The good news for need-to-always-be-even-more-shocked-and-yet-more-appalled columnists is that the Yarmouth ferry is the gift that keeps on giving.
The bad news for taxpayers is that it is also the ferry that keeps on taking.
I’ve been writing about the always-sinking-but-never-finally-sunk ferry service between Yarmouth and assorted ports in Maine since at least 2007.
“Ferry Bad Times in Yarmouth” read the cutesy September 16, 2007, headline in the Halifax Daily News. Passenger numbers that year had “plummeted by a whopping 33 per cent, and locals say the situation is the worst it’s been since the province began compiling statistics in 1990.”
Little did they know.
I’ve written about the ferry follies for three different daily news publications and one regional magazine, and through three provincial governments of different political hues and hopes. Not to forget various operators and varying vessels.
And yet The Cat — or whatever its name is this week — keeps coming back.
Last week came news that officials in Portland, Maine, had said no way to a request from Bay Ferries (the current money-losing operator of record) to renew its lease on a chunk of land in the city’s east end it had used for the last three years to line up cars and trucks for its ferry crossing to Nova Scotia.
But that, of course, isn’t the end of it. There is never an end to it.
Even as Bay Ferries asked for that just-in-case Portland extension, it was continuing to negotiate an alternative home with officials in Bar Harbor, 150 miles to the north. And last week, the town of Bar Harbor announced it had closed on a $3.5-million deal to buy a local ferry terminal owned by the Maine department of transportation. It will then lease part of said terminal to Bay Ferries for five years so it can operate a new and (possibly) improved service to and from Yarmouth.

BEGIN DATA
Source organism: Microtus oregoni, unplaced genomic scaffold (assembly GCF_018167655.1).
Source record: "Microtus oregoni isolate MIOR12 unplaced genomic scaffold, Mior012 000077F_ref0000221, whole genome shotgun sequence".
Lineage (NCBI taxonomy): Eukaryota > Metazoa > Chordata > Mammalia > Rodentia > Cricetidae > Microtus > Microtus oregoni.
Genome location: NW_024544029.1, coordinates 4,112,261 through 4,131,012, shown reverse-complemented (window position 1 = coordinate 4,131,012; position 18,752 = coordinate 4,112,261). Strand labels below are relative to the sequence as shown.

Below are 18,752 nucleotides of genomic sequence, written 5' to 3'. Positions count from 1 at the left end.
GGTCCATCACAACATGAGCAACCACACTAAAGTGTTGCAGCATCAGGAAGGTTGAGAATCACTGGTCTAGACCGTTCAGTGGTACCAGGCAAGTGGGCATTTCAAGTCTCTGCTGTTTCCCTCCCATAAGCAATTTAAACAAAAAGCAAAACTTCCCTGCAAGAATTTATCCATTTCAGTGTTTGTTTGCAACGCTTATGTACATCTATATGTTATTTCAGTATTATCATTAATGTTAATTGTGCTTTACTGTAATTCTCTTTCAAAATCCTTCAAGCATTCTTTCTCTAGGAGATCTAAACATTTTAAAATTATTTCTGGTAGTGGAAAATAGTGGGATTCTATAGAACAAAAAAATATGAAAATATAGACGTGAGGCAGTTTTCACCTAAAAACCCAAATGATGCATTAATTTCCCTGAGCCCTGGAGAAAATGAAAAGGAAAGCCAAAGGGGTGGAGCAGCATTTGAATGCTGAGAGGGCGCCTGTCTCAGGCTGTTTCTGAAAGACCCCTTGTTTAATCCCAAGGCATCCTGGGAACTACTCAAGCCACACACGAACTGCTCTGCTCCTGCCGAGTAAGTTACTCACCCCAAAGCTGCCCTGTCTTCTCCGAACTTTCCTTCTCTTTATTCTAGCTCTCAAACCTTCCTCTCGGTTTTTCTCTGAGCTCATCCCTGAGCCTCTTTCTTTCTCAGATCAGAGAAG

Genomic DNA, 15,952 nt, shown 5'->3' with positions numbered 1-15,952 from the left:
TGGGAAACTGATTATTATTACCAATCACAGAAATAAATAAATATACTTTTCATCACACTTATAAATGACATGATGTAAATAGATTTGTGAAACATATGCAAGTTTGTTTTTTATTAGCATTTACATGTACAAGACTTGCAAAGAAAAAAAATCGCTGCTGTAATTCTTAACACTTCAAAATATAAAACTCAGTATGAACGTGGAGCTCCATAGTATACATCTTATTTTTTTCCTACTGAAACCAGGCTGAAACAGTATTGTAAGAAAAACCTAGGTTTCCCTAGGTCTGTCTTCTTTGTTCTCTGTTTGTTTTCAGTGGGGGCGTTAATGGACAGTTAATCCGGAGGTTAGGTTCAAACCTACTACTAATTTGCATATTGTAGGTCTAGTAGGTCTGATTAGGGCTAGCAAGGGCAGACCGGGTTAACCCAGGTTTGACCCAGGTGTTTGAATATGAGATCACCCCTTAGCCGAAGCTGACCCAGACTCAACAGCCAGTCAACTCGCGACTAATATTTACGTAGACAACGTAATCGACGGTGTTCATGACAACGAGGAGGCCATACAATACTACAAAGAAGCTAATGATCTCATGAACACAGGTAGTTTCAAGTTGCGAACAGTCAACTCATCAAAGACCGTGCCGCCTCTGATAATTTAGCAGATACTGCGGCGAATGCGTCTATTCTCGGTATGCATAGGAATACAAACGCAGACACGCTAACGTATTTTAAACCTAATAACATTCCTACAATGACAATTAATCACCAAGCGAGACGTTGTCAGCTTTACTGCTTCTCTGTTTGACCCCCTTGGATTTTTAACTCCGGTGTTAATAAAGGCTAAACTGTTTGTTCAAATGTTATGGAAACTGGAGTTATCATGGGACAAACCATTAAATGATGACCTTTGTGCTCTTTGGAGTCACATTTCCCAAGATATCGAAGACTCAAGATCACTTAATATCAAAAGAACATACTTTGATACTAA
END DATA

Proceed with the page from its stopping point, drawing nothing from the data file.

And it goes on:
Those negotiations — delayed by the US federal shutdown — are expected to be wrapped up this week, according to what the town’s manager told the Mount Desert Islander.
But — there’s always a but — the new Bar Harbor terminal will still need to be readied to welcome passengers. And that will mean more money — to install new docking and loading facilities, replace underground electricity, phone and cable lines, and, oh yes, meet current U.S. Customs and Border Patrol standards. And then pay for the agents to preside in the customs booths.
Haven’t we seen this movie before? In Portland? Right? Right.
So this will sound familiar too. The original estimate for the reno was $3-million, but as the newspaper reported, even Bay Ferries now “expects the costs to exceed the $3 million originally planned for the work.”
But there’s even more. And it gets — even more — worse.
Bay Ferries has written a letter to accompany the redevelopment application in which it says the province of Nova Scotia “will ultimately bear responsibility for the costs of readying the Bar Harbor facility for ferry service in accordance with the terms of our proposed lease.”
No biggie. Just put it on our tab. As always.
And, oh yes, officials in Bar Harbor now say it’s unlikely the 2019 Bar Harbor terminal will even be ready to begin operations in June as planned.
So how much is all this costing us, not only to spiffy up Bar Harbor’s ferry terminal but also in mismanagement fees and bonuses to Bay Ferries officials so they can continue to lose our money?